Jagmeet Singh believes that Quebec is a “breeding ground”, as in 2011

Jagmeet Singh believes that Quebec is still a “breeding ground” for the New Democratic Party – even if, in private, activists worry about the state of affairs, three months before the vote.
In an interview from Sherbrooke, Mr. Singh said he was “not worried” about the chances of the NDP in Quebec. He recalls that Jack Layton enjoyed similar support in the polls before the 2011 elections – and the historic “orange wave” that finally engulfed 80% of the counties of Quebec.

In this 2011 election – and after a remarkable performance by Jack Layton on “Tout le monde en parle” – the New Democrats elected 59 out of 75 MPs in Quebec; the Liberals elected seven, the Conservatives five and the Bloc Quebecois four. In the next election, the NDP, led by Thomas Mulcair, elected 16 members.

“I think there is a lot of support here” in Quebec, said Mr. Singh. “We are getting a lot of love. We have 14 members, so there is a lot of ground to take. We have many excellent candidates who have worked in their community. ”

Note that the NDP actually has 15 members in Quebec, according to the House of Commons website.

Mr. Singh, who was in Montreal on Monday, then traveled to Sherbrooke on Tuesday. The NDP is committed to connecting these two cities with a passenger train, as part of an investment in public transportation to combat climate change.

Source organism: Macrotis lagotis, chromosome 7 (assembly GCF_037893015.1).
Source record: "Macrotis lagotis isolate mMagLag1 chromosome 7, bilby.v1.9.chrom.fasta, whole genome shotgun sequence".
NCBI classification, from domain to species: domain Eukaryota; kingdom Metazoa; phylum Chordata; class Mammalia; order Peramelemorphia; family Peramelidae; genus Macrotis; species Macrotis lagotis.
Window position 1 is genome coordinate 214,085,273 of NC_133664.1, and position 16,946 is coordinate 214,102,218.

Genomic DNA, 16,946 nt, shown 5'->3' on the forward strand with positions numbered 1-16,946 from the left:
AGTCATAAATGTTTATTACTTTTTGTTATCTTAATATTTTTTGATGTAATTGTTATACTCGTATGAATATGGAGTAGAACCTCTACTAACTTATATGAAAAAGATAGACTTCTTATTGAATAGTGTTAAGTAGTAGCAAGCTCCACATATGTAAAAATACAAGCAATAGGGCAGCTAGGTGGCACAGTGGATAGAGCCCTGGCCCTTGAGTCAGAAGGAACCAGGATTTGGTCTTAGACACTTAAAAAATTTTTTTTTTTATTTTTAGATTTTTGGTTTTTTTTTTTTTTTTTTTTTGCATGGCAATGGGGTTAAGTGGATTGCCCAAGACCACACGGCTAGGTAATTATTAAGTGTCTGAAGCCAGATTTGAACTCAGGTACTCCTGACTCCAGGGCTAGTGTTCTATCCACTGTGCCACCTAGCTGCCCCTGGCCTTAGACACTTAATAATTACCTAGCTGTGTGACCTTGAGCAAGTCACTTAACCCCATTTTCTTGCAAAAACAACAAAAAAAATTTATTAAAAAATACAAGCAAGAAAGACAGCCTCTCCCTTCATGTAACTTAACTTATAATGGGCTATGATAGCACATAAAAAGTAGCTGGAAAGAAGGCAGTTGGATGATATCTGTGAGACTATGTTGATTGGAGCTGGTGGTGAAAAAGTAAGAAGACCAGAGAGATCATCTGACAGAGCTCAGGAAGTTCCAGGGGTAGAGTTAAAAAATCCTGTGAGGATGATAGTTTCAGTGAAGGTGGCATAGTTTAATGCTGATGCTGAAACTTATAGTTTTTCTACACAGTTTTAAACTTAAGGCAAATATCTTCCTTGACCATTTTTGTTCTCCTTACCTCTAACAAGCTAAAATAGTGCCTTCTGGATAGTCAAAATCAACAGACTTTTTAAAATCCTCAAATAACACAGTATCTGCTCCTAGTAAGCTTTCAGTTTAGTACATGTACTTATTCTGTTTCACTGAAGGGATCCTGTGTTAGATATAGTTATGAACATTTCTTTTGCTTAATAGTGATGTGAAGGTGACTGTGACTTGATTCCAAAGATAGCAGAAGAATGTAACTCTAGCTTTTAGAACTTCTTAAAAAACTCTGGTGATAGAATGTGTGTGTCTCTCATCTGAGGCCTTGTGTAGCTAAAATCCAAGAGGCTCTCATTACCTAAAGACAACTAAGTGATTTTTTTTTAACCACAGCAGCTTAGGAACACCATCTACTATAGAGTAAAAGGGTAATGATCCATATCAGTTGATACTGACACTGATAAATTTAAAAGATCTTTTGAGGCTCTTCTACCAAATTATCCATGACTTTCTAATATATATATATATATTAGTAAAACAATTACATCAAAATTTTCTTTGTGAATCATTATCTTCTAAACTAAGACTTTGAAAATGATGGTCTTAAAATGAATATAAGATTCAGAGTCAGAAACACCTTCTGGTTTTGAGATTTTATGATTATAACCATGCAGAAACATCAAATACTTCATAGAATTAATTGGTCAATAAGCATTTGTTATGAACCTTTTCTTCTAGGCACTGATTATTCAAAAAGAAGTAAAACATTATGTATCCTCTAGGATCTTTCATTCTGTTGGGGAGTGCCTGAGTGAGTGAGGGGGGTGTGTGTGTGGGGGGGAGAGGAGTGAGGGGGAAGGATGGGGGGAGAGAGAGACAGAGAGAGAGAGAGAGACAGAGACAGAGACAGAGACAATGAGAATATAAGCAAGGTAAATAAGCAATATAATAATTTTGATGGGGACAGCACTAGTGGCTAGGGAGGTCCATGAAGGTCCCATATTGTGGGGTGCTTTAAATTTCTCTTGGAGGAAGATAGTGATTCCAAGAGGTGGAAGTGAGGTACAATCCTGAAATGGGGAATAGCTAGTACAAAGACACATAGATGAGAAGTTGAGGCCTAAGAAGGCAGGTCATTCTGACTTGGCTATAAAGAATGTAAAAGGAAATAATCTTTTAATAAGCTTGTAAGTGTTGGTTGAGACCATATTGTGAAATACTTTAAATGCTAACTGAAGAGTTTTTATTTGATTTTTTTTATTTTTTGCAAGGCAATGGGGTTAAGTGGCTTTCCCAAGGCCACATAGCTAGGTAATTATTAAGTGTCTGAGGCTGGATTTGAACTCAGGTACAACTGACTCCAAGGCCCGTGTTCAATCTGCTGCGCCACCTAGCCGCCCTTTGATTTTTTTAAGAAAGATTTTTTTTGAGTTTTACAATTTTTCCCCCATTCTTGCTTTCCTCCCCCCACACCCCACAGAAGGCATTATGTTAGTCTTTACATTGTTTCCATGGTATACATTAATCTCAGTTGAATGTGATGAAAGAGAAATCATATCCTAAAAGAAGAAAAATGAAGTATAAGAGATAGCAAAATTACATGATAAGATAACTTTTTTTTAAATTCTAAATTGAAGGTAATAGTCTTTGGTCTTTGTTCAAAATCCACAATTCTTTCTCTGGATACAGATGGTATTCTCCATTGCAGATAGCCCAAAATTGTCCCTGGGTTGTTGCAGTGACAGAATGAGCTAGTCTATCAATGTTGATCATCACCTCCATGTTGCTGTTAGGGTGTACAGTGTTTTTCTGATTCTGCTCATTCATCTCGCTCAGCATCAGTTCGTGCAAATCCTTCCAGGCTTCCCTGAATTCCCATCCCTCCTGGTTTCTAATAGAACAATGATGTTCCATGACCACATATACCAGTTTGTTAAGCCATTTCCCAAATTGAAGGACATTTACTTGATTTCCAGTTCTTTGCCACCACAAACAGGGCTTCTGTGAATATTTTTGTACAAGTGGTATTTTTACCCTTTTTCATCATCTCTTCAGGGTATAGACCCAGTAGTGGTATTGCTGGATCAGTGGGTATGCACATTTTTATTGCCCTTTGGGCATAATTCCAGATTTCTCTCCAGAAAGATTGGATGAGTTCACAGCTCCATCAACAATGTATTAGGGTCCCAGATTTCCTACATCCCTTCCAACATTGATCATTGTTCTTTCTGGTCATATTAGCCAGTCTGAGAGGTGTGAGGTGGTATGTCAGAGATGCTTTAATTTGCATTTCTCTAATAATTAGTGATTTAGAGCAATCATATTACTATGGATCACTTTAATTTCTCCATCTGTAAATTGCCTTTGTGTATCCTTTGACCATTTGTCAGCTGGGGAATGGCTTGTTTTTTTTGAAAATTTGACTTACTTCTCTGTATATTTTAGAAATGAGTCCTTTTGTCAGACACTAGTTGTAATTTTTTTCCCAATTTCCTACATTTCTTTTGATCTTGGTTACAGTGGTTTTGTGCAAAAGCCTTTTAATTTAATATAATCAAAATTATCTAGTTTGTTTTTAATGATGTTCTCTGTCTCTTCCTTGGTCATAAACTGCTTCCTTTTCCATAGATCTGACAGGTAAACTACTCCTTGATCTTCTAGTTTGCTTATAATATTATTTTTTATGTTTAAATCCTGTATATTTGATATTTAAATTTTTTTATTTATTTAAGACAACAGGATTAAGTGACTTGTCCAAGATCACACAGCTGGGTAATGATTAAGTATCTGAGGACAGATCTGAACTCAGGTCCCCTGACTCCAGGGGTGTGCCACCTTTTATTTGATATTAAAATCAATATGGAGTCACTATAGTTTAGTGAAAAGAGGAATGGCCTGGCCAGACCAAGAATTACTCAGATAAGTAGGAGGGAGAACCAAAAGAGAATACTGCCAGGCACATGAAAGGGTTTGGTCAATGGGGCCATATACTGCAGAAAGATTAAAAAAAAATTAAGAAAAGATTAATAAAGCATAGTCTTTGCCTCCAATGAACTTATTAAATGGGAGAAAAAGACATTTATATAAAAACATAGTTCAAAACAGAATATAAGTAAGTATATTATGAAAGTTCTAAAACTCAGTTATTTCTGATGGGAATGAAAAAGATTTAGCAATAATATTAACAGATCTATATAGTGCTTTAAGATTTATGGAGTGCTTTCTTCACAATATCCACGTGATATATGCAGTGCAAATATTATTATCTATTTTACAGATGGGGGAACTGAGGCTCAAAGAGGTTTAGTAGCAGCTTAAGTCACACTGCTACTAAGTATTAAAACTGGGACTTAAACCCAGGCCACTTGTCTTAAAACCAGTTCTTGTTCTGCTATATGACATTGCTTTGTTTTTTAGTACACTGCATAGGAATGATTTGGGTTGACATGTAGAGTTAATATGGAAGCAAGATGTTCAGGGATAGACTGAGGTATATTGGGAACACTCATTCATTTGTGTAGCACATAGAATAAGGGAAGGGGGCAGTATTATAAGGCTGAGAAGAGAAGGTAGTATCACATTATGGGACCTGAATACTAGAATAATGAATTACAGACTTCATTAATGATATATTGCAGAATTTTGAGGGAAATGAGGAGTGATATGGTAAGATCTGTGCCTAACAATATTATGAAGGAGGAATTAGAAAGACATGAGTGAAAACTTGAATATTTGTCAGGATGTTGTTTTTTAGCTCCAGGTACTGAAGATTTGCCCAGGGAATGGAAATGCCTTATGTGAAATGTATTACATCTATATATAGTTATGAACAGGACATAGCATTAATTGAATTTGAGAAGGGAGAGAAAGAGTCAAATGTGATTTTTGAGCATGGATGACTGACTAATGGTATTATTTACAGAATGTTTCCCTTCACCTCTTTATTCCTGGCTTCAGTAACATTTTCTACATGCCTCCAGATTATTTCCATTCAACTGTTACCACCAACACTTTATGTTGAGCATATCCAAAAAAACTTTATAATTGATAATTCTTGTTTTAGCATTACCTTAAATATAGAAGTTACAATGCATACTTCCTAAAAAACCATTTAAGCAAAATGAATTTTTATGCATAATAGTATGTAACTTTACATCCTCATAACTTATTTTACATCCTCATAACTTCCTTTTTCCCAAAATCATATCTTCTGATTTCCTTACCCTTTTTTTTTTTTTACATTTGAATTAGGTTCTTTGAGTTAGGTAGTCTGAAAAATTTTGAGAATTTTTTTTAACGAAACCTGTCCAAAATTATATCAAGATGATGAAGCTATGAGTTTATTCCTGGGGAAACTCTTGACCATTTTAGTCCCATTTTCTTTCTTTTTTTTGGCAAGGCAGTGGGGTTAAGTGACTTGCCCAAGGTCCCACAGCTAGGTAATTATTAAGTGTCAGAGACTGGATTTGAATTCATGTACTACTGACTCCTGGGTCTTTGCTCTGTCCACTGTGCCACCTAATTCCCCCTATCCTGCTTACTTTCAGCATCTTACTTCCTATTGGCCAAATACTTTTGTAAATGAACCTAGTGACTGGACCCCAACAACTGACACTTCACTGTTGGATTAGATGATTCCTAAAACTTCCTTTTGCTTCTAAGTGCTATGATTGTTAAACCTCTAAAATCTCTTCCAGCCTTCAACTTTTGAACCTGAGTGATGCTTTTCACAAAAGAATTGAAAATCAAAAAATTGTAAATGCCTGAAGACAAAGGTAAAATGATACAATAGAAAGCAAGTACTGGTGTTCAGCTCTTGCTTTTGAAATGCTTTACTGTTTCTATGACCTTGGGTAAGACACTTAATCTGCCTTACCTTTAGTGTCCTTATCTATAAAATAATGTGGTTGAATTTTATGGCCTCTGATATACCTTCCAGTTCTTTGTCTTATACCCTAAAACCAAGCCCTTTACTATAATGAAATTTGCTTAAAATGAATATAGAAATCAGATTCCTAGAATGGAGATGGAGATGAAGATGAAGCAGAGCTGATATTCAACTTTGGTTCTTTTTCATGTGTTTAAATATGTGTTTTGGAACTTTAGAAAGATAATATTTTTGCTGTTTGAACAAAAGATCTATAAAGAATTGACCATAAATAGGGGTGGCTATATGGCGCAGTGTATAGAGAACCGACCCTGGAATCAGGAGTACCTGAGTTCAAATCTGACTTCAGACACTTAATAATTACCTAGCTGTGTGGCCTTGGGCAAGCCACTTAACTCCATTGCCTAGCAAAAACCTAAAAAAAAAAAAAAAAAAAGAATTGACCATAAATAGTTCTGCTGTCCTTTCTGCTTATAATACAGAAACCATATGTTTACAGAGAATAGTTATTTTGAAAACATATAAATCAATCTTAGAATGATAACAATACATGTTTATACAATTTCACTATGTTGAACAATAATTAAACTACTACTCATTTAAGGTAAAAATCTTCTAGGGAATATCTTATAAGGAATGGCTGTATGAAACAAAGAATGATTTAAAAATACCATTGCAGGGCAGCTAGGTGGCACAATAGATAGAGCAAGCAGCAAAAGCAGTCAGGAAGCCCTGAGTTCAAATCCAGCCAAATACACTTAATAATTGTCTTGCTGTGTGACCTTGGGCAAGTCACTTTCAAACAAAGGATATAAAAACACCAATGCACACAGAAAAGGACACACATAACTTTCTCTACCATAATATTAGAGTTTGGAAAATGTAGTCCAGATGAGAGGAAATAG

Singh announced the project, which would create nearly 400 “quality jobs” and reduce greenhouse gas emissions by 10,000 tonnes, along with the local NDP MP. Pierre-Luc Dusseault, elected during the “Orange Wave” in 2011, became the youngest MP in the history of the Commons – he had just turned 20 when he was sworn in.

This summer tour comes as NDP MPs and activists secretly wonder if the party will be competitive in the October elections, given its ongoing fundraising challenges and the morale of the troops, which has already been better.

Singh argued on Tuesday that the only poll that counts is the October 21 poll, and he is confident that people will be more attentive during the official election campaign this fall.

Better posture than in 2011?

Karl Bélanger, who was Thomas Mulcair’s chief secretary, agrees that political leaders should not be interested in polls and should focus on their central purpose: spreading the party’s message. But the team around Singh, she must be concerned about elections and ask how to rally more support. However, challenges are not lacking in Quebec, believes Mr. Bélanger.

“It’s mathematical: if you’re fifth in the polls, it will be difficult to win a lot of seats,” he says. That’s why Jagmeet Singh and his team planned this tour and focused on a region where they can get support. ”

Mr. Bélanger, however, believes that the NDP is in a much better position, in many ways, than under the late Jack Layton before the 2011 elections. By electing 16 New Democrats in 2015, Quebeckers sent the largest caucus provincial delegation.

“In this sense, there is a lot of strength in this,” said Mr. Bélanger, pointing out that outgoing MPs will have a challenge in the next election, but they will have the advantage of being MPs – an asset that the NDP did not have in Quebec in 2011, with the exception of Mr. Mulcair.

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